Amid the COVID-19 pandemic that is disproportionately killing Black people, more than 20 cities, at least 3 states, the American Public Health Association, and the American Medical Association have declared racism a public health emergency. The Urban Institute reports that public health data glaringly highlight these disparities. The maternal mortality rate is three times higher for Black women than for white women, a reality that could worsen under COVID-19. And the average life expectancy for Black people is four years lower than for white people, in part because of medical racism and police targeting of Black communities. In their statements, jurisdictions note that such declarations encourage doctors, public officials, and communities to center racial health disparities in their collaborative work. But a surprising amount of national data, especially at granular levels, are not disaggregated by race or ethnicity. To tackle racism as a public health emergency, the field needs to address limitations in health data, such as morbidity and disease prevalence, and the social determinants of health, such as employment, wealth, education, and housing. Advocates, researchers, policymakers, health professionals, and others should work together to fill information gaps to disrupt how structural oppression operates. The first step to doing so is disaggregating data by race and ethnicity to enable access to key data to inform public policy decisions that can transform lives. Here are three ways to advance this goal. #racialequity #covid-19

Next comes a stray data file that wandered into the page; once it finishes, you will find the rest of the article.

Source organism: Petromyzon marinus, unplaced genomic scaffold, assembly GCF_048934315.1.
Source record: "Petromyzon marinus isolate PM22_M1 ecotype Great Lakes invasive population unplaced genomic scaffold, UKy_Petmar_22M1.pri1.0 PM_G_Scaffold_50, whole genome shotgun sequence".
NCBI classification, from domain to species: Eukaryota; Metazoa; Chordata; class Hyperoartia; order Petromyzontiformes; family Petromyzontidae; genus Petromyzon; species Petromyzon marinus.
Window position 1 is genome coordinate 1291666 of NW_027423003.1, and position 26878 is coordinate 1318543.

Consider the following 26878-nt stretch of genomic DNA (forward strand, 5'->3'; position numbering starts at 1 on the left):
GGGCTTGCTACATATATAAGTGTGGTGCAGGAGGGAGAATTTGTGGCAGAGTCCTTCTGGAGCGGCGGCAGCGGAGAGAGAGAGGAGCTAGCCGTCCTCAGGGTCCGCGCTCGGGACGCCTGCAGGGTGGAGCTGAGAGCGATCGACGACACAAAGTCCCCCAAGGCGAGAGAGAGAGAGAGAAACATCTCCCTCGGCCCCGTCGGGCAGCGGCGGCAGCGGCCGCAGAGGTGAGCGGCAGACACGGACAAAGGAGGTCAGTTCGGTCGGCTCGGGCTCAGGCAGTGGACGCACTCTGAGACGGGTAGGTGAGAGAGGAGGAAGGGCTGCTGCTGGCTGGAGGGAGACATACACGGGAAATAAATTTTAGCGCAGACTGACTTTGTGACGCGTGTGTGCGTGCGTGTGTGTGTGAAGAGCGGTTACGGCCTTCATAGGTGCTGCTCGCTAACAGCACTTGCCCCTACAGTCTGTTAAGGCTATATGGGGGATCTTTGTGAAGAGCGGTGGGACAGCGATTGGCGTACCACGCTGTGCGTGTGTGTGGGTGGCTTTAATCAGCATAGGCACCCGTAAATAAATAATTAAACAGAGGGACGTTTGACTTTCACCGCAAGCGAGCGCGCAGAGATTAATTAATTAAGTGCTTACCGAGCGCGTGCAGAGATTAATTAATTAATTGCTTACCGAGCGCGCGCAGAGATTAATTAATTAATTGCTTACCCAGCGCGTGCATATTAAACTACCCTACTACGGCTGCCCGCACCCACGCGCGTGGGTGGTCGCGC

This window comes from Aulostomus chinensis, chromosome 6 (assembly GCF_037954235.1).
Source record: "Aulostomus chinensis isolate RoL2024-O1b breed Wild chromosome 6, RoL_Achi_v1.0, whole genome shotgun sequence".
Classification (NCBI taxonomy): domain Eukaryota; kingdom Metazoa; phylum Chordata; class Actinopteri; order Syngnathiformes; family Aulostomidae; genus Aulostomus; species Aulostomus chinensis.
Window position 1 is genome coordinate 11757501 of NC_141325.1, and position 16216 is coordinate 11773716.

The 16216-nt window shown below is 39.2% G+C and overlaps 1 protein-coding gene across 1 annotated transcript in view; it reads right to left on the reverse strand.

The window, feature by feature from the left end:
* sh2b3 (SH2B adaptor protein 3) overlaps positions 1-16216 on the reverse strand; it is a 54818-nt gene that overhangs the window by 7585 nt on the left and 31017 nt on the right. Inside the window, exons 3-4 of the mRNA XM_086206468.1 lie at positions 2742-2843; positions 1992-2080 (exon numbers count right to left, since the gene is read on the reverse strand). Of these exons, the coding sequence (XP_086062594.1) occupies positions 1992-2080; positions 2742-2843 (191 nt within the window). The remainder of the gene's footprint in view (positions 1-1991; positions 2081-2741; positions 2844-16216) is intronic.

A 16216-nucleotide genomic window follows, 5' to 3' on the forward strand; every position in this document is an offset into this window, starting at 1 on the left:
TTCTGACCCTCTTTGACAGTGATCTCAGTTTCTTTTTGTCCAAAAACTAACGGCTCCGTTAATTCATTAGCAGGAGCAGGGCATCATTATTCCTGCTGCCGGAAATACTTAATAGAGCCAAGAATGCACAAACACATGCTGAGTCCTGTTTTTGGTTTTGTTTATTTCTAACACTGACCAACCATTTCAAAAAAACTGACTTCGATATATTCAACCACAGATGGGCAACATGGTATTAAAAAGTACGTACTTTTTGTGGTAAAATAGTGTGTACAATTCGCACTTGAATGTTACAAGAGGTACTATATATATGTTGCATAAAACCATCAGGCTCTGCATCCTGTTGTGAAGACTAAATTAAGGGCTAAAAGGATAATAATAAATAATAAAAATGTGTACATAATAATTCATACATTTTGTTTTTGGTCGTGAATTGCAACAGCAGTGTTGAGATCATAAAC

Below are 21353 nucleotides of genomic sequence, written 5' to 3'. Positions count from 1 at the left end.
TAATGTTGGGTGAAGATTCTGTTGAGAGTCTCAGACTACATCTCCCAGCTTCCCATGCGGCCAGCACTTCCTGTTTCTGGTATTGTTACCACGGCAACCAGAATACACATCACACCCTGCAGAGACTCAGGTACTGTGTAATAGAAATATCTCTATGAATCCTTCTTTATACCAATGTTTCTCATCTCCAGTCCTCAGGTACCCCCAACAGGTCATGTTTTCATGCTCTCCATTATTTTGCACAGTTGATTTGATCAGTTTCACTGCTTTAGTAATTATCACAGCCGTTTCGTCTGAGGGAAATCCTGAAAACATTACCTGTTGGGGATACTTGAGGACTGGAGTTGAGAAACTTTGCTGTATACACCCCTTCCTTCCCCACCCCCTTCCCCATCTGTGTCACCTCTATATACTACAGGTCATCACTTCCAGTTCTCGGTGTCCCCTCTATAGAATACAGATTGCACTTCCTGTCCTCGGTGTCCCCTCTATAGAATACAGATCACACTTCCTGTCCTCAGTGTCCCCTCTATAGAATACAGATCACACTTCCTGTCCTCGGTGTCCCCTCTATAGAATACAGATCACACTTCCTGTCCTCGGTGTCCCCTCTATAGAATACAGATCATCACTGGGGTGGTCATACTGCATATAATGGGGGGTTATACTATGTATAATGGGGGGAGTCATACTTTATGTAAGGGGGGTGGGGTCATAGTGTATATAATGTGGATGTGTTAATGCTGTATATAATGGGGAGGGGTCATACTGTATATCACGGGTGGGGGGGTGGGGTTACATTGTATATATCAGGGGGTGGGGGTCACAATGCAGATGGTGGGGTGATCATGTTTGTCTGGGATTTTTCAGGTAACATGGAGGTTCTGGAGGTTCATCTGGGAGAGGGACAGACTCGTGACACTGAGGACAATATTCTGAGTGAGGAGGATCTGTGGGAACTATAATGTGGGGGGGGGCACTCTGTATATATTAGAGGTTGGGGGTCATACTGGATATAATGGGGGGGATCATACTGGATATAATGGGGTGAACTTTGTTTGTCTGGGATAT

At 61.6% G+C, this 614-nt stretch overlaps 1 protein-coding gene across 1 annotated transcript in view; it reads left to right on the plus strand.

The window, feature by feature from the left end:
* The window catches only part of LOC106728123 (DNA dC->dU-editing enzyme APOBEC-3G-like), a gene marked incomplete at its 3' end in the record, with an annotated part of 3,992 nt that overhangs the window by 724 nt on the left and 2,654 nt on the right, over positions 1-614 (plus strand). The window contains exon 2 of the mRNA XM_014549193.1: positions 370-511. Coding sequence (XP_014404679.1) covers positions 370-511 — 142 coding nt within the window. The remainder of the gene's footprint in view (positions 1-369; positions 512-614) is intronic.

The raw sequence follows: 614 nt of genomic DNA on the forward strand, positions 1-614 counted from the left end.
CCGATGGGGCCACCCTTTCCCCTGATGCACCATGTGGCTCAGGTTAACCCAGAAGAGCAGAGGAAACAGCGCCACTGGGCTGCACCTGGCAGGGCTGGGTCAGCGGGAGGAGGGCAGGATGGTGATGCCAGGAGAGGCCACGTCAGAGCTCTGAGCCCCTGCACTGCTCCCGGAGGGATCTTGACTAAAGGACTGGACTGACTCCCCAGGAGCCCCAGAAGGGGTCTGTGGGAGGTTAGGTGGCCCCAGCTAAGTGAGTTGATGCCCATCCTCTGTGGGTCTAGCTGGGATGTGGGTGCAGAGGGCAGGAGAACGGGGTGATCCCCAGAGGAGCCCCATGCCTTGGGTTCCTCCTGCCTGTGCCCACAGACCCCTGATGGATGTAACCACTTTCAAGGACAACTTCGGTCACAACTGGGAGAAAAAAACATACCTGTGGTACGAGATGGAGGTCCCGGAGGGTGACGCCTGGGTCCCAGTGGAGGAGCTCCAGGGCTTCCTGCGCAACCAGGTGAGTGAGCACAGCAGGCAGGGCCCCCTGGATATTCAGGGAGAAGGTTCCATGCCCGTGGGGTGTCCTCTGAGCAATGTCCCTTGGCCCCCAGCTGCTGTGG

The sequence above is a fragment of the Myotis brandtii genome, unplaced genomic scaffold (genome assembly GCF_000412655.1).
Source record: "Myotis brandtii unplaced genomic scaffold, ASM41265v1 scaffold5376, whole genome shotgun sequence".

Three Steps to Improving Data to Help Combat the Public Health Emergency of Structural Racism
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